The two teams discussed the importance of restarting free trade negotiations with Korea to keep from falling behind the U.S. who recently ratified their own FTA with South Korea.  Canada-Korea negotiations were last held in 2008 with the main issues being autos and beef.  Korea's recent agreement to work toward allowing access for Canadian beef by year's end removes that barrier.  The Korea-U.S. agreement had been held up due to automobile issues but those were solved.  Negotiations should be able to solve this problem for Canada's car manufacturers as the North American car industry is completely integrated.

Japan's announcement of intention to enter the Trans-Pacific Partnership (TPP) makes Canada's recent announcement to join that negotiation very welcome to the Canadian cattle industry.  The group congratulated the government on entering these talks and encouraged them to also begin a bilateral free trade agreement negotiation with Japan.  Among the goals here would be removal of Japan's 38.5 per cent tariff on Canadian beef.

Next steps in relation to U.S. country of origin labelling (COOL) were also on the agenda.  MPs were urged to bring this up in all their interactions with U.S. counterparts to try to get the U.S. to move to resolution of the issue rather than appeal of the WTO ruling of November 18.  That ruling was strongly in Canada's favour.  It is important to let lawmakers south of the border know that Canada seeks a surgical amendment applying only to live cattle and hog exports.  We do not seek the total removal of origin labels on food. The U.S. has until early in 2012 to appeal the WTO finding.

Competitiveness issues were also part of the discussions.  There continues to be concern with the Canadian Food Inspection Agency's (CFIA) development and implementation of regulations on feed, specified risk materials, and other areas that add to the cost of the regulated.  These costs are passed on to primary producers.  There is also concern that the next time a domestic issue arises, the CFIA's focus on their role as the competent authority for export certification will be sacrificed as focus on the domestic issue takes over.  MPs were asked to keep an eye on this to ensure the CFIA remains accountable for their function related to exports.

The Canadian cattle industry's duty-free, quota-free access goal for the Canada-EU Comprehensive Economic and Trade Agreement (CETA) negotiations was also part of the discussion.  Although the EU is a very big market, added costs and uncertainty of a small quota mean very few producers are making the commitment to producing for the market.  A large quota would remove some of the uncertainty that goes with the multiple year commitment to growing cattle for the EU beef market.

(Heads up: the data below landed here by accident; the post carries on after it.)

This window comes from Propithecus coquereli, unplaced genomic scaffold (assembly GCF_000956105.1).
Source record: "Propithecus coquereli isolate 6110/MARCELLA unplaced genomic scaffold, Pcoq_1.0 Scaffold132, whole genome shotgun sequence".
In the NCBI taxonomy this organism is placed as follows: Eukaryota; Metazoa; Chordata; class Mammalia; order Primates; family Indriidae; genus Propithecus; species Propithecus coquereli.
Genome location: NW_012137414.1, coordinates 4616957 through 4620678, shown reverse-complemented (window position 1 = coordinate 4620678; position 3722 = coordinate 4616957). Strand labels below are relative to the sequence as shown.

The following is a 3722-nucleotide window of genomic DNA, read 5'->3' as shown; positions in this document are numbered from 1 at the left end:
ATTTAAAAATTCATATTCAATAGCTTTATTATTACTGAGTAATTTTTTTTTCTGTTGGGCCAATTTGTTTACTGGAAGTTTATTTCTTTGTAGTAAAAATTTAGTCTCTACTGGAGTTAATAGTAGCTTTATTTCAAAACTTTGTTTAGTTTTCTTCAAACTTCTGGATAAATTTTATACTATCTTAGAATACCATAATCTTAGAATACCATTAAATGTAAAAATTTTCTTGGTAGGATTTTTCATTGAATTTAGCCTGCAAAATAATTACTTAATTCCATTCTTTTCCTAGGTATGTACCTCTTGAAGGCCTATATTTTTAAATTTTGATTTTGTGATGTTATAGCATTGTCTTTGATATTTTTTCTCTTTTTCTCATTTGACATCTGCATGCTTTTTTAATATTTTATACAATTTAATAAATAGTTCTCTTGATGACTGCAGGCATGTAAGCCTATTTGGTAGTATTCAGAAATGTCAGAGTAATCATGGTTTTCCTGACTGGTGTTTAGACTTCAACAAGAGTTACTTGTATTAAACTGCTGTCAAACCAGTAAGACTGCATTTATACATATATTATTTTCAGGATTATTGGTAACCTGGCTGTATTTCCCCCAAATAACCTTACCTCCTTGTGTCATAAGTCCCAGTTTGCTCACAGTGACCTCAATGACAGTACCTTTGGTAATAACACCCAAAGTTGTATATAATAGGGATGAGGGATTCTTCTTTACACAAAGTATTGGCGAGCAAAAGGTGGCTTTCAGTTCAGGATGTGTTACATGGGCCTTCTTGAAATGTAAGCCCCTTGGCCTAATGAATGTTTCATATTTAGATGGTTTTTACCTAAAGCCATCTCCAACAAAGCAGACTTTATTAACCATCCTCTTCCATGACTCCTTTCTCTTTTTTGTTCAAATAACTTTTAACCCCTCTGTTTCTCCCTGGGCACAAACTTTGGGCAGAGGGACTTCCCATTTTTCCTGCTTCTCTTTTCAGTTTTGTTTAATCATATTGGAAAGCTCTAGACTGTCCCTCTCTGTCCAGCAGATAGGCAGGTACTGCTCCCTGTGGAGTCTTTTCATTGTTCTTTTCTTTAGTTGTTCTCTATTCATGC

The group reiterated the industry's commitment to research and market development and request for government investment in both areas.  Industry has recently increased funding for research by 150 per cent in recognition of the payback on dollars invested.  The CCA has requested that the next federal budget commits more funding to agriculture research and market development.  The coming expiry of the Legacy Fund and reduced check-off funds due to Canada's shrinking herd will make it challenging to fully invest in all areas where market growth is possible.  Government can help by partnering with industry to lift the prospects of all producers through research and market development.  The group reminded MPs who cautioned that the coming budget translated into a 5-to 10 per cent cut in every department that a reduction in ethanol subsidies could be considered for savings.  Removing subsidies for production, tariffs on imports and mandates for inclusion in fuel would put ethanol producers and livestock producers on an even competitive field when purchasing grain.

The positive outlook for the Canadian industry and discussion areas that were forward looking rather than immediate crises made for a good day of productive meetings.  Producers interested in raising these issues with their MP can click here to download speaking points. The next CCA Fly-In will be after the House returns from its Christmas break.

 

Prescriptive regulations amended to be more outcome-based

Regulations Amending the Meat Inspection Regulations, 1990 were published in Canada Gazette II, recently. Among other things the amendments changed the language of the regulations from "requirements that specify how an outcome must be achieved, where possible, to outcome-based requirements that rely on principles and outcome-focussed rules." 

According to the Regulatory Impact Analysis Statement published with the changes, these amendments will allow "more small and medium-sized enterprises to access the federal system and, therefore, trade inter-provincially."

The CCA has lobbied for and supports this change.  It is encouraging that the CFIA has found a way to incorporate outcome-based language in place of prescription.  This change should increase the access to markets beyond provincial borders for some processors in Canada which in turn adds to the demand for Canadian cattle. To view the original post on Canada Gazette II click here.

 

CCA Career Opportunity - Communications Coordinator

The CCA is looking for a communications coordinator with strong writing, editing and organizational skills to assist in its ongoing national communications. The ideal candidate should possess a degree or diploma in public relations, communications or a related field with 1 - 3 years related experience. A background in agriculture would be an asset. Posting closes December 16. To view the job posting in full, click here.

 
CCA Action News

Staff Contributors: John Masswohl, Ryder Lee
Written, edited and compiled by: Gina Teel and Tracy Sakatch